Destroying "Taiwan's Credibility"
April 24, 2006
In tracking the winners and losers in the ongoing struggle between Pan Green Quislings and Pan Blue patriots, one really has to know how to read the scorecards.
For example, Pan Green critics of the Pan Green camp's leadership have lately been lamenting the fact that Chen Shui-bian and the DPP, through their flagrant corruption and appalling incompetence, have destroyed "Taiwan's credibility," both at home and abroad.
By this of course they don't mean "Taiwan's credibility." They mean the Taiwan independence nomenklatura's credibility, and the appeal of Taiwan independence as a political "ideal," among both the Chinese people on Taiwan and foreign observers.
Pan Blue talking heads will often chime in with Pan Green critics when they express their dismay over the fact that unprincipled and opportunistic Taiwan independence Quislings have, true to their unprincipled and opportunistic nature, sold the Taiwan independence movement down the river.
Every time I watch Pan Blue spokespersons do this on TV talkshows, I can't help doing a double-take.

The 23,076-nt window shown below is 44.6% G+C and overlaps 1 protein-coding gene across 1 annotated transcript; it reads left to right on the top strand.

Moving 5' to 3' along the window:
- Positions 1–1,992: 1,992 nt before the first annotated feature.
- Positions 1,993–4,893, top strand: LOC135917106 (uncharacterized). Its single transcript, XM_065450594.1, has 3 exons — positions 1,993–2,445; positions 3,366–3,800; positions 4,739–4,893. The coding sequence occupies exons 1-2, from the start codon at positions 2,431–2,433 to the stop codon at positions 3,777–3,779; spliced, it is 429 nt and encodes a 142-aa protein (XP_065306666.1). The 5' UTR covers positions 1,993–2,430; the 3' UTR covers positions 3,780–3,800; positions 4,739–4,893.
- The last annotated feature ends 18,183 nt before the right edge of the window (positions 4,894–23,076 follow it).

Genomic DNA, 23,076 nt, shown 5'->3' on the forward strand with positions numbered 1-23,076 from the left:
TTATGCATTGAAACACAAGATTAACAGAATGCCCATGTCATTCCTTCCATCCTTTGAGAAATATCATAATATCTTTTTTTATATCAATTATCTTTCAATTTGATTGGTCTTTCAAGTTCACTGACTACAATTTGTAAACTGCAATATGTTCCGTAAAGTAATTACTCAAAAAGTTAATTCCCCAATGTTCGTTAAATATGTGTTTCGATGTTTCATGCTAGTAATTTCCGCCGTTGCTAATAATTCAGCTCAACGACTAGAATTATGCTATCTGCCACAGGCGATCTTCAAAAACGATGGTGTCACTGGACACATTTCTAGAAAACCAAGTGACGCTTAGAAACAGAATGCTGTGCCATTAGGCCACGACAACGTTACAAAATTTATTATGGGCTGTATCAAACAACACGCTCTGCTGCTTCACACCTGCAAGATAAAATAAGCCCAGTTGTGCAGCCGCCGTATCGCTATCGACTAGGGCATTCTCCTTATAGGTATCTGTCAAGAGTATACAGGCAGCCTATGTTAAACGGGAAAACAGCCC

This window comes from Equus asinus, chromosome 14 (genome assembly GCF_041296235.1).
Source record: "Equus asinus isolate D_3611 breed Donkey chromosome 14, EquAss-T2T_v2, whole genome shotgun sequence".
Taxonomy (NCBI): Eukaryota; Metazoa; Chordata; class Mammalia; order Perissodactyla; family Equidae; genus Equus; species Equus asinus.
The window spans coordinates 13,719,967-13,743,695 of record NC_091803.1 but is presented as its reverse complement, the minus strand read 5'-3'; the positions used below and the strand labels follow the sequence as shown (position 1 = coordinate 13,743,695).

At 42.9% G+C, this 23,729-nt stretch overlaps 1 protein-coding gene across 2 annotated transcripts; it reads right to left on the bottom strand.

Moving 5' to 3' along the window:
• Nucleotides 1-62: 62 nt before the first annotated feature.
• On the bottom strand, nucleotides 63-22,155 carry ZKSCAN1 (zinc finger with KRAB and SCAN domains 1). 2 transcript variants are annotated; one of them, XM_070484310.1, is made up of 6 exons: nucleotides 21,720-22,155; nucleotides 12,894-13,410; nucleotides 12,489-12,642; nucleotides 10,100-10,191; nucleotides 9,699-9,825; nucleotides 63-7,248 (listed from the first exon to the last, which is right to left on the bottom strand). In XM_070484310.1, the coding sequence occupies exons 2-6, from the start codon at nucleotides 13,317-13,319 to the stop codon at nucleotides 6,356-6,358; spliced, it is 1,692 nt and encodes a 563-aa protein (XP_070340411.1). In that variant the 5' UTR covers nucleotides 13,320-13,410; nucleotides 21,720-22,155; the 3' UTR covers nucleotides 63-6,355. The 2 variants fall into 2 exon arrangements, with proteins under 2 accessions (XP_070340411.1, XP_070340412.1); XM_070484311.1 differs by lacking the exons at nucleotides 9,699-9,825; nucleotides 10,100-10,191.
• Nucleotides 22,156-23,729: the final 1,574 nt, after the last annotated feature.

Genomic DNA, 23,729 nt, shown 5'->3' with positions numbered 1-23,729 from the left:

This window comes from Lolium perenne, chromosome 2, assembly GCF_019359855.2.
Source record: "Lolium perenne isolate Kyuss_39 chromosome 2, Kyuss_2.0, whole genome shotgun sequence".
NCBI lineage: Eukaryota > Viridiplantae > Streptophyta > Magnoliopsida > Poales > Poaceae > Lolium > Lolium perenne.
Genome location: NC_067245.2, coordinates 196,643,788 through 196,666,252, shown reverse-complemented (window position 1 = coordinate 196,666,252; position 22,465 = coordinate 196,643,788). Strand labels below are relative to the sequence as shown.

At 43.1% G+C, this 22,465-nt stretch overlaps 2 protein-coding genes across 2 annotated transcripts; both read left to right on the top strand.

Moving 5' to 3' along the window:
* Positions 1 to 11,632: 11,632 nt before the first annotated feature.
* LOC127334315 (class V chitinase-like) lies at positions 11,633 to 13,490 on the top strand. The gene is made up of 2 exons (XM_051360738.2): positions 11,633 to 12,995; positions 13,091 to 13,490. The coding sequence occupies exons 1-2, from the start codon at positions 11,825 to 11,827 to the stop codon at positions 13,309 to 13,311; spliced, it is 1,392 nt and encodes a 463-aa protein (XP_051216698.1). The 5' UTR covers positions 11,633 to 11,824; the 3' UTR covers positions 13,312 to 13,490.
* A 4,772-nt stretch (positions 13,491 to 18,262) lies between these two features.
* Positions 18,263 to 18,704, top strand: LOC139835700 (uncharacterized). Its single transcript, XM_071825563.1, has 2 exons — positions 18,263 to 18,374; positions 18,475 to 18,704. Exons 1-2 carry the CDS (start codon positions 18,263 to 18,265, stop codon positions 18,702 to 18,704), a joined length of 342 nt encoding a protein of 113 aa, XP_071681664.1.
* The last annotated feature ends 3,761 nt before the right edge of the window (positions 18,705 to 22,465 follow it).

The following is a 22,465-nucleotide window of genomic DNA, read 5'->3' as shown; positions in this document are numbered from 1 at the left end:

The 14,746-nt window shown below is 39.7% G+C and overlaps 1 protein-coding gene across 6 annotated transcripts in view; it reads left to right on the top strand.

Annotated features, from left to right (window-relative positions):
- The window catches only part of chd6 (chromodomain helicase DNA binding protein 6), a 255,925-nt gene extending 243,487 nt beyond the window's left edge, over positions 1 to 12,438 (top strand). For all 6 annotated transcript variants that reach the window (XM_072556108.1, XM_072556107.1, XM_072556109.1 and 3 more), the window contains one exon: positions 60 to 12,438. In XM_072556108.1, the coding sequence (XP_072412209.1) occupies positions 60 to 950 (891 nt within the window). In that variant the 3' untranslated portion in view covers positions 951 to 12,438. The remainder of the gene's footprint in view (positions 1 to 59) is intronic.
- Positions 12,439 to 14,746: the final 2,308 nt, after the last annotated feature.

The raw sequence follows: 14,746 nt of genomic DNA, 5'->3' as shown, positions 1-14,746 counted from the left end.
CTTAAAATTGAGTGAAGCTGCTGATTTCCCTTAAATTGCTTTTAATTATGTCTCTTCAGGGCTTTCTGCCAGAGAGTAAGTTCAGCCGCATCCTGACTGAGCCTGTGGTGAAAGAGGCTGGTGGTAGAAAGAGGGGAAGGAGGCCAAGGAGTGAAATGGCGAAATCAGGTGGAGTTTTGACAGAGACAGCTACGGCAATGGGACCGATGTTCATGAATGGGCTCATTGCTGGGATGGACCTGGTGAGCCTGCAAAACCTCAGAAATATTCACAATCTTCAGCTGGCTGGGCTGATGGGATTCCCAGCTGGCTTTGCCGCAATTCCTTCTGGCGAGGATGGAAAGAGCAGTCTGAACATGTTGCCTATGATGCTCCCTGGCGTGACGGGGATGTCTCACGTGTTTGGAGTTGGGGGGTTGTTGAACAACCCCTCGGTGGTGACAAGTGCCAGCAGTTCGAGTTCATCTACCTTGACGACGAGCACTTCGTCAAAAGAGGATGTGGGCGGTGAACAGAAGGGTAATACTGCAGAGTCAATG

Do these purported defenders of the Republic of China really want a clean, competent Pan Green regime to do a good job of governing Taiwan, thereby enhancing the domestic and international appeal of Taiwan independence as a political goal?
These Pan Blue spokespersons remind me of Colonel Nichols, the captured British army engineering officer in "The Bridge on the River Kwai" (1957, directed by David Lean, novel by Pierre Boulle, screenplay by Michael Wilson, Carl Foreman), who having gotten caught up in doing a professional job of building a railway bridge for his Japanese captors, completely loses sight of his larger purpose, to defeat the enemy.
Sometimes, I have to admit, I feel a little bit like Commander Shears, frustrated at Colonel Nicholson's failure to see the bigger picture.
The Bridge on the River Kwai
British Army Engineering Officer Colonel Nicholson (Alec Guiness)
US Navy Commander Shears (William Holden)